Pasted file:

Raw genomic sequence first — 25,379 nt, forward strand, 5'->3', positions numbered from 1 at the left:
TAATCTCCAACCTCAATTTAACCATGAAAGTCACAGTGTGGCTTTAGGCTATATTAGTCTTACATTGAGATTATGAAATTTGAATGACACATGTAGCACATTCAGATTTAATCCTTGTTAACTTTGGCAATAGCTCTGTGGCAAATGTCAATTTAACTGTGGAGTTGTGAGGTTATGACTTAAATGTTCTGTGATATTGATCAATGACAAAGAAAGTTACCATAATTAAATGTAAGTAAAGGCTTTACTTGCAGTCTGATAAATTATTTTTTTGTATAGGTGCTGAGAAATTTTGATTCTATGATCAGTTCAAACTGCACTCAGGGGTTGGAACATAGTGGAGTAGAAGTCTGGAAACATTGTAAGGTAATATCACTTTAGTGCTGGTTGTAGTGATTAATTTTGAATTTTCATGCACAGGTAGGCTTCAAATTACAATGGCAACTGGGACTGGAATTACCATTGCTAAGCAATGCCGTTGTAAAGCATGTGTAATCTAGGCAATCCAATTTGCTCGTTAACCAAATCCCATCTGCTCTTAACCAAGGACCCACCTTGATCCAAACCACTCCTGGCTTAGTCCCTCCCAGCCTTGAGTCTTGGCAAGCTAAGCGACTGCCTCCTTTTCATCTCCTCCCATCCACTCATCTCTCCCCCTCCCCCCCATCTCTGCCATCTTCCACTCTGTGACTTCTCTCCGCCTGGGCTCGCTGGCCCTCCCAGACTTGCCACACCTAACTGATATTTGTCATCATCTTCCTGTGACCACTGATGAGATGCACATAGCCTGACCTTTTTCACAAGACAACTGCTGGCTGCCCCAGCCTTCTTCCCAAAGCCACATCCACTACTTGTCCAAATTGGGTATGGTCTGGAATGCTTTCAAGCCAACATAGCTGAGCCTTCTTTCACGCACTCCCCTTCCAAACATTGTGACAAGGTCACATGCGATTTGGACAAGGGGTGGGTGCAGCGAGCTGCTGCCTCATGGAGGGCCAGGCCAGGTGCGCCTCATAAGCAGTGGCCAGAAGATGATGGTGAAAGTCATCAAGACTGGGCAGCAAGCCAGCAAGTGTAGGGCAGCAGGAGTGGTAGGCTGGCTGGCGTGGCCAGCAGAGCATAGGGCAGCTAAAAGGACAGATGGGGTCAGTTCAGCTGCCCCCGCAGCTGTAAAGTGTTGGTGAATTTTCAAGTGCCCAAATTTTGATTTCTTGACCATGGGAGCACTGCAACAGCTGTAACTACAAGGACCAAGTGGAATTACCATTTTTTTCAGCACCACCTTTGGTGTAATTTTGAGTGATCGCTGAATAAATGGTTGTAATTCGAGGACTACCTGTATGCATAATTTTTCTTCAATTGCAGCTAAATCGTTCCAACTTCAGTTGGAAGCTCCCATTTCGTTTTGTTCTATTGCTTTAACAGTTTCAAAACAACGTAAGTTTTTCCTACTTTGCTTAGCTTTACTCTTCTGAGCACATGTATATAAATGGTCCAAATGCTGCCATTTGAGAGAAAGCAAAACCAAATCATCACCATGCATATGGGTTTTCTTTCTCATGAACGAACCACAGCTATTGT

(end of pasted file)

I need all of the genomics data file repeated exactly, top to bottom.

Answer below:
Raw genomic sequence first — 25,379 nt, forward strand, 5'->3', positions numbered from 1 at the left:
TAATCTCCAACCTCAATTTAACCATGAAAGTCACAGTGTGGCTTTAGGCTATATTAGTCTTACATTGAGATTATGAAATTTGAATGACACATGTAGCACATTCAGATTTAATCCTTGTTAACTTTGGCAATAGCTCTGTGGCAAATGTCAATTTAACTGTGGAGTTGTGAGGTTATGACTTAAATGTTCTGTGATATTGATCAATGACAAAGAAAGTTACCATAATTAAATGTAAGTAAAGGCTTTACTTGCAGTCTGATAAATTATTTTTTTGTATAGGTGCTGAGAAATTTTGATTCTATGATCAGTTCAAACTGCACTCAGGGGTTGGAACATAGTGGAGTAGAAGTCTGGAAACATTGTAAGGTAATATCACTTTAGTGCTGGTTGTAGTGATTAATTTTGAATTTTCATGCACAGGTAGGCTTCAAATTACAATGGCAACTGGGACTGGAATTACCATTGCTAAGCAATGCCGTTGTAAAGCATGTGTAATCTAGGCAATCCAATTTGCTCGTTAACCAAATCCCATCTGCTCTTAACCAAGGACCCACCTTGATCCAAACCACTCCTGGCTTAGTCCCTCCCAGCCTTGAGTCTTGGCAAGCTAAGCGACTGCCTCCTTTTCATCTCCTCCCATCCACTCATCTCTCCCCCTCCCCCCCATCTCTGCCATCTTCCACTCTGTGACTTCTCTCCGCCTGGGCTCGCTGGCCCTCCCAGACTTGCCACACCTAACTGATATTTGTCATCATCTTCCTGTGACCACTGATGAGATGCACATAGCCTGACCTTTTTCACAAGACAACTGCTGGCTGCCCCAGCCTTCTTCCCAAAGCCACATCCACTACTTGTCCAAATTGGGTATGGTCTGGAATGCTTTCAAGCCAACATAGCTGAGCCTTCTTTCACGCACTCCCCTTCCAAACATTGTGACAAGGTCACATGCGATTTGGACAAGGGGTGGGTGCAGCGAGCTGCTGCCTCATGGAGGGCCAGGCCAGGTGCGCCTCATAAGCAGTGGCCAGAAGATGATGGTGAAAGTCATCAAGACTGGGCAGCAAGCCAGCAAGTGTAGGGCAGCAGGAGTGGTAGGCTGGCTGGCGTGGCCAGCAGAGCATAGGGCAGCTAAAAGGACAGATGGGGTCAGTTCAGCTGCCCCCGCAGCTGTAAAGTGTTGGTGAATTTTCAAGTGCCCAAATTTTGATTTCTTGACCATGGGAGCACTGCAACAGCTGTAACTACAAGGACCAAGTGGAATTACCATTTTTTTCAGCACCACCTTTGGTGTAATTTTGAGTGATCGCTGAATAAATGGTTGTAATTCGAGGACTACCTGTATGCATAATTTTTCTTCAATTGCAGCTAAATCGTTCCAACTTCAGTTGGAAGCTCCCATTTCGTTTTGTTCTATTGCTTTAACAGTTTCAAAACAACGTAAGTTTTTCCTACTTTGCTTAGCTTTACTCTTCTGAGCACATGTATATAAATGGTCCAAATGCTGCCATTTGAGAGAAAGCAAAACCAAATCATCACCATGCATATGGGTTTTCTTTCTCATGAACGAACCACAGCTATTGT